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Draft food safety law approved
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The State Council, China's Cabinet, yesterday approved in principle a draft food safety law to raise standards and regulate supervision.

World Health Organization Director-General Margaret Chan (left) and Li Changjiang, head of China's product-quality watchdog, address the media yesterday in Beijing. The WHO chief praised China's moves to crack down on food-safety problems as the country stepped up efforts in recent months to clamp down on shoddy and dangerous goods.

"Food safety is vital to improving people's lives and health, so legislation must match national efforts of safeguarding food safety," said Premier Wen Jiabao.

The draft law was discussed at yesterday's executive meeting of the State Council, which was presided over by Wen.

"The draft bill covers food production, processing, consumption and regulation," the country's quality watchdog chief Li Changjiang said while meeting the visiting World Health Organization Director-General Margaret Chan.

Li said the draft would be submitted to the Standing Committee of the National People's Congress (NPC) for further review, but he would not give details or a timetable.

An announcement on the central government's website said the law mandates better release of information about food safety issues, higher fines for errant firms and punishment of officials who act irresponsibly; and guarantees the public's right to compensation and to sue.

The announcement also said the law requires the establishment of a food safety risk analysis and monitoring system, as well as closer checks of food imports and exports.

"I believe that the promulgation of this law will effectively improve China's food safety situation and ensure food safety and people's health," said Li, minister of the General Administration of Quality Supervision, Inspection and Quarantine.

Chan told Li that she was happy with the action China had taken to raise standards. "I'm confident that the way forward will be good for the world and for China. This is exactly what we are looking to you for - strengthened efforts," she said.

The quality of Chinese goods has come under international scrutiny following a spate of safety scares around the globe involving Chinese products ranging from pet food to seafood and toothpaste to toys.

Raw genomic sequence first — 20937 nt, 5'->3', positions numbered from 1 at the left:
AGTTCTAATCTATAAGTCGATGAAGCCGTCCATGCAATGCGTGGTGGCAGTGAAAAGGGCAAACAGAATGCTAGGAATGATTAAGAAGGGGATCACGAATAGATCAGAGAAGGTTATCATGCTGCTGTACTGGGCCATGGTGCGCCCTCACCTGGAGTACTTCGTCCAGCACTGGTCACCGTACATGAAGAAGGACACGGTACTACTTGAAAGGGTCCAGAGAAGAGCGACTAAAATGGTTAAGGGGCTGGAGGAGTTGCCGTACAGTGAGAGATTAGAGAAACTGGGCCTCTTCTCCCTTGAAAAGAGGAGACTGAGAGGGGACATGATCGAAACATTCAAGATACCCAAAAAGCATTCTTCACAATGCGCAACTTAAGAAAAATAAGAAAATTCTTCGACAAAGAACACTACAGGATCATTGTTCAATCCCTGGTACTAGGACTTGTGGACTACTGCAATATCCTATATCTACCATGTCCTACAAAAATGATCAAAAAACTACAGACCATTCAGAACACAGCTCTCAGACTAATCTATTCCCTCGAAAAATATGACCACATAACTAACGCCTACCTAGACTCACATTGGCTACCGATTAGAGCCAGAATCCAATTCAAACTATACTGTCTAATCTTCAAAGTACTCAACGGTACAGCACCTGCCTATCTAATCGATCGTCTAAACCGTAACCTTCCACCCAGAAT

The Chinese government said those were isolated problems but has also taken a series of measures to tighten checks and punish illegal activities.

Meanwhile, there has been a growing voice asking for the revision of the Food Hygiene Law, which was adopted 12 years ago, or the formulation of a food safety law to offer the current food safety campaign legislative backing.

Chen Junshi, a senior researcher with the National Institute for Nutrition and Food Safety who has been involved in the legislation, said lawmakers had, after heated debate, reached consensus that a new law would be better.

"It is clear that the food safety bill, if passed, will replace the existing Food Hygiene Law," Chen told China Daily.

The NPC Standing Committee would not reveal when the draft law would be tabled for the first review, but its legislative plan released earlier this year has scheduled the reading of the amendment to the Food Hygiene Law for late next month.

Experts said they welcome the new draft law but expressed concern that the bill fails to touch on the restructuring of the current food safety supervision mechanism.

Food safety is currently overseen by at least six major government departments, resulting in overlapping responsibility and law enforcement.

However, Chen said the reform of the current mechanism is difficult because it might affect the interests of some government agencies.

"The draft law doesn't change any of the existing supervision system. It only stipulates that the State Council has the power to change it in the future," he said.

"We expect the next government, to be in power next March, to make some concrete changes in reforming the system."

(China Daily November 1, 2007)

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